Without admitting it, people speaking this way are deeply antisemitic in effect. The Jew they (claim to) like and (very belatedly) admire is a weak, cerebral Jew; a Diaspora Jew whose Talmudic literature is all-of-a-sudden filled with wisdom, and whose art and poetry is unexpectedly so very 21st century cultural.
But then there is the Jew they love to hate; the mighty and brawny Zionist Jew that wields the most formidable army in the Middle East and whose economy to just too damn overwhelming. That Jew is just too robust and zealous. Too vicious and potent.
That Jew needs to be cut down to size.
BEYOND ALL THE USUAL pro-Israel talking points and debate tactics with which I am well familiar, I found on this trip that there were five key strategies that had some impact on my interlocutors.
First, don’t play the victimhood game. People out there don’t care, alas, how many acres of fine Israeli agriculture have been burned by Palestinian incendiary kites, or how many Israeli women and children have been murdered by Hamas suicide bombers, or how many missiles Iran is giving Hezbollah to fire into Israel.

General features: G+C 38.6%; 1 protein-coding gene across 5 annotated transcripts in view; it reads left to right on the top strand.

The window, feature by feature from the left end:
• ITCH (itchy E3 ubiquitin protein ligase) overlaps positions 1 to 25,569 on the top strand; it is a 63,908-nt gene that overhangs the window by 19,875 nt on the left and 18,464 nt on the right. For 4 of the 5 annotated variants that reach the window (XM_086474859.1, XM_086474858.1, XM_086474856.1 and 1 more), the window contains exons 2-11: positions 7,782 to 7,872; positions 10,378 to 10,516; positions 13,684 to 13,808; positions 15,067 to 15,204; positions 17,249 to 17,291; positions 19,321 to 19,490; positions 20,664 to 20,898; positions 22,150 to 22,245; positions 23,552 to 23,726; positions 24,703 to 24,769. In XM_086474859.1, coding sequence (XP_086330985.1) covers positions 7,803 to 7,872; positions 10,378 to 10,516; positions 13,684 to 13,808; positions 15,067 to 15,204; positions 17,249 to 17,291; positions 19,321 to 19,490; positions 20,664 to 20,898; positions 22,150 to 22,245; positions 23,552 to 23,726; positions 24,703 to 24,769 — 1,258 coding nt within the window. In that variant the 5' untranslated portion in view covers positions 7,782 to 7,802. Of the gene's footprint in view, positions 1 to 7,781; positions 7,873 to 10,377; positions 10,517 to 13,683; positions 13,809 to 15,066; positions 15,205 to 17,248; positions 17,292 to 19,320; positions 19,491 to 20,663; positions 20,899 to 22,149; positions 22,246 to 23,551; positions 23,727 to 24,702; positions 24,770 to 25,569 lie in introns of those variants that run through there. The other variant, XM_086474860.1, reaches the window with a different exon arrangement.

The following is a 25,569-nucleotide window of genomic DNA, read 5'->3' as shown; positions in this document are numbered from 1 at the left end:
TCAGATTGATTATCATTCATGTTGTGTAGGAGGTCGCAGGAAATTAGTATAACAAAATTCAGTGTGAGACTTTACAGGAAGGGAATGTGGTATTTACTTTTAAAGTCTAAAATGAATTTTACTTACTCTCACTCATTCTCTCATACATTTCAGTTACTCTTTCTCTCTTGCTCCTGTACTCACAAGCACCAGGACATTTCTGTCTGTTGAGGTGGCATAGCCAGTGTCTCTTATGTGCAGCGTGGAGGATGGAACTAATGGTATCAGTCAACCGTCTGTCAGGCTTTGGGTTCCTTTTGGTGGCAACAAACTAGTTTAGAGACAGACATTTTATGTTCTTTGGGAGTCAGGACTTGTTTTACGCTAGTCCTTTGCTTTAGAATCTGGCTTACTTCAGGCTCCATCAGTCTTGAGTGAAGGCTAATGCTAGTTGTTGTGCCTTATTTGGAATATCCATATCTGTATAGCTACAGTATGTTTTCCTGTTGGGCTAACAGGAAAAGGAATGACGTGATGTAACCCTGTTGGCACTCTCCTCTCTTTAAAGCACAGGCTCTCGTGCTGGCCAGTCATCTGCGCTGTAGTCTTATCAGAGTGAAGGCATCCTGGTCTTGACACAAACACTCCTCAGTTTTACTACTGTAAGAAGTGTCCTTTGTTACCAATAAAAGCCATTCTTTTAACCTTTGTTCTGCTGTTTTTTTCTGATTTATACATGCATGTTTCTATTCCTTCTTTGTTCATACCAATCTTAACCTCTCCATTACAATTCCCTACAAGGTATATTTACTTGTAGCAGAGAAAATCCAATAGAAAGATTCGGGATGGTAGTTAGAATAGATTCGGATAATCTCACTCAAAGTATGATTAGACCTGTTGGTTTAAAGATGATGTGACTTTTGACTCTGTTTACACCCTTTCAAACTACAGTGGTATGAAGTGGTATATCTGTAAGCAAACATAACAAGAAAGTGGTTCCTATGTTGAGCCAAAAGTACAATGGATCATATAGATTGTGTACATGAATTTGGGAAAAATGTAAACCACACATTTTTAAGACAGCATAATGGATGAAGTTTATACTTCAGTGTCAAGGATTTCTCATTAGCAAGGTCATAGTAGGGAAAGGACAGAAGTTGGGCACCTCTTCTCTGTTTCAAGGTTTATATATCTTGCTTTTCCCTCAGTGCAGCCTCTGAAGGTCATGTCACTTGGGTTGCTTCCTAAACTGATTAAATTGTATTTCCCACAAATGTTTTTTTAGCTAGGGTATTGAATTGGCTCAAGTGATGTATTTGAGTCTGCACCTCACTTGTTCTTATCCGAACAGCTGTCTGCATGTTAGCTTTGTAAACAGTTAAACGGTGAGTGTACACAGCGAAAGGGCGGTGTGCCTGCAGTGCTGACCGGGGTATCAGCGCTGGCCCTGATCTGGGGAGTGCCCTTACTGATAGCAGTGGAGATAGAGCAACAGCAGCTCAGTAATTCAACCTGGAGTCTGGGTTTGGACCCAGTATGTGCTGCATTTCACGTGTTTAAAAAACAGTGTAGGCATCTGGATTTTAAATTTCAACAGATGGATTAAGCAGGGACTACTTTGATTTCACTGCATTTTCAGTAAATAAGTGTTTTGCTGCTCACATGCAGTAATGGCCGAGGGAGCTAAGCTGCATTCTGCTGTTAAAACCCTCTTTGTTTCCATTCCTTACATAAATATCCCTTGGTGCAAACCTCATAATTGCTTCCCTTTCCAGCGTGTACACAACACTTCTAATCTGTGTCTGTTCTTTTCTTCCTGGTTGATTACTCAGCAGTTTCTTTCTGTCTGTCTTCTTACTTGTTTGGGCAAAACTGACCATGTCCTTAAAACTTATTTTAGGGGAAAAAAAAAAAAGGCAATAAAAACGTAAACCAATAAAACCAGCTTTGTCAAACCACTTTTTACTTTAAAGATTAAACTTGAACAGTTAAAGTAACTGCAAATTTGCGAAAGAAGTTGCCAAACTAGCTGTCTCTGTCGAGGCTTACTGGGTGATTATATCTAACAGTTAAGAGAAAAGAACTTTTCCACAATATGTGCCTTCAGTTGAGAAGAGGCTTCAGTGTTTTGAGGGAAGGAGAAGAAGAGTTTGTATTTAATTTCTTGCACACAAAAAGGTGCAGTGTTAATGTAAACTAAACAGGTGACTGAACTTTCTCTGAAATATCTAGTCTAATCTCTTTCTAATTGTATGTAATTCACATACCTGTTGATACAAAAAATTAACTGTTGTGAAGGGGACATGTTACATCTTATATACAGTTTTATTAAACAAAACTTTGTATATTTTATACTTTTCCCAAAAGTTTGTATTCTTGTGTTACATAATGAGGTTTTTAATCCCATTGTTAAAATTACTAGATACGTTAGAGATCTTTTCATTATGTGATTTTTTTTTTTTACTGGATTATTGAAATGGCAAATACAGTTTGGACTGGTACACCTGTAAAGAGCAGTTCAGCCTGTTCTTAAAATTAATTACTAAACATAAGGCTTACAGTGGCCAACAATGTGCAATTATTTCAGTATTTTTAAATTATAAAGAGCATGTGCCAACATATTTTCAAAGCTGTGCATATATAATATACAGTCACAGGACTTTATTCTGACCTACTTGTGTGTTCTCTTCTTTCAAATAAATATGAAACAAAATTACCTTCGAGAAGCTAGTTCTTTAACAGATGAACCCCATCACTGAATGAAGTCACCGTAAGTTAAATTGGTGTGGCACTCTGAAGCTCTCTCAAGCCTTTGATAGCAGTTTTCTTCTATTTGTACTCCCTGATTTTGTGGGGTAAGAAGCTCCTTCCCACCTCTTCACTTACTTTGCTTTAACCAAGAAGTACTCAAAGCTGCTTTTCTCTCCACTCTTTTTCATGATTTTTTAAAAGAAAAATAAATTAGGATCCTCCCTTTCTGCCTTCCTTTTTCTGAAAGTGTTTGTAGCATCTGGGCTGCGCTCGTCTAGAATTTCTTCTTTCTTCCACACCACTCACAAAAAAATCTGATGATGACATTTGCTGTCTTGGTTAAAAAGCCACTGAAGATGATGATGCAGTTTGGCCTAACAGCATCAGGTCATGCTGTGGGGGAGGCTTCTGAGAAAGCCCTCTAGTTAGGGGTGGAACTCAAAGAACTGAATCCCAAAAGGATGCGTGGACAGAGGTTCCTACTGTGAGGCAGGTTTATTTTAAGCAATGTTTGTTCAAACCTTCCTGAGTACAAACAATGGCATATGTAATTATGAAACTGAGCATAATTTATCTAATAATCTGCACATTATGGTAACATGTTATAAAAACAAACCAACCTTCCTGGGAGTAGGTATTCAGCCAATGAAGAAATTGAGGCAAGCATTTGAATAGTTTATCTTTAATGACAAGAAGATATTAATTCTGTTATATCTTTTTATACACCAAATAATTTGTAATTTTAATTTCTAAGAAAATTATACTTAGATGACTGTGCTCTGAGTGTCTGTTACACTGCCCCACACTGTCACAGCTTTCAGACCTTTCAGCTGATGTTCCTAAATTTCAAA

The recounting of Arab atrocities, no matter how egregious, doesn’t wash. European liberals simply don’t see Israel as the underdog.
Second, history matters. The Six Day War was not an act of Israeli aggression, but a defensive war, and the Arab side lost fair and square. There never was a Palestinian state. Settlements are not colonialist outposts but express a Jewish “right of return” to ancestral lands. Israel placed three full-scale peace proposals on the table over the past 15 years involving Palestinian independence and almost-complete West Bank dominion – yet Abbas rejected all offers and preferred to fight on.
Few care much about this history, but it needs to be restated because it isn’t known and it goes to the core of Israel’s case.
Third, you have to emphasize, over and over again, that Israel seeks conflict resolution, not jihad; that Israel wants to resolve conflicts through compromise, not end conflicts by annihilation of the enemy. Say that Israel wishes to live at peace and cooperate with its neighbors, not to conquer Arabic and Islamic nations from Tunisia to Indonesia.